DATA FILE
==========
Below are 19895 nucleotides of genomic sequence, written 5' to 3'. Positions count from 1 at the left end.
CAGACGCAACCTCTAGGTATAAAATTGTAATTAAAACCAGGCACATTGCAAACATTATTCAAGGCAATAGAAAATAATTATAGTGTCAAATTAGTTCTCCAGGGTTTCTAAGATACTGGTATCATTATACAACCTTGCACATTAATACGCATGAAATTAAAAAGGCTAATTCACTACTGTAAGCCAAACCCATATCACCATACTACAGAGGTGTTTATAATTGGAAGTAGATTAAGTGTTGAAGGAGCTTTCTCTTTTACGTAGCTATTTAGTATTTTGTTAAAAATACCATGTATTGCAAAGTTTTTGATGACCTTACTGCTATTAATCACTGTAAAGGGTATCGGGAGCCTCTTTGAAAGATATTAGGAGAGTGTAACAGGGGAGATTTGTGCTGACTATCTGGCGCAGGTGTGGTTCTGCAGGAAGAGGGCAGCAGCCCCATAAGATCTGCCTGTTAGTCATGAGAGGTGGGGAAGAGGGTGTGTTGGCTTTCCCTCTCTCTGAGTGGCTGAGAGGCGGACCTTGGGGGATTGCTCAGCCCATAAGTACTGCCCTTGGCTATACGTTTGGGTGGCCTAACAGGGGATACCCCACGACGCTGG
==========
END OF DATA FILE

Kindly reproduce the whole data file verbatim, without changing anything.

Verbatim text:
Below are 19895 nucleotides of genomic sequence, written 5' to 3'. Positions count from 1 at the left end.
CAGACGCAACCTCTAGGTATAAAATTGTAATTAAAACCAGGCACATTGCAAACATTATTCAAGGCAATAGAAAATAATTATAGTGTCAAATTAGTTCTCCAGGGTTTCTAAGATACTGGTATCATTATACAACCTTGCACATTAATACGCATGAAATTAAAAAGGCTAATTCACTACTGTAAGCCAAACCCATATCACCATACTACAGAGGTGTTTATAATTGGAAGTAGATTAAGTGTTGAAGGAGCTTTCTCTTTTACGTAGCTATTTAGTATTTTGTTAAAAATACCATGTATTGCAAAGTTTTTGATGACCTTACTGCTATTAATCACTGTAAAGGGTATCGGGAGCCTCTTTGAAAGATATTAGGAGAGTGTAACAGGGGAGATTTGTGCTGACTATCTGGCGCAGGTGTGGTTCTGCAGGAAGAGGGCAGCAGCCCCATAAGATCTGCCTGTTAGTCATGAGAGGTGGGGAAGAGGGTGTGTTGGCTTTCCCTCTCTCTGAGTGGCTGAGAGGCGGACCTTGGGGGATTGCTCAGCCCATAAGTACTGCCCTTGGCTATACGTTTGGGTGGCCTAACAGGGGATACCCCACGACGCTGG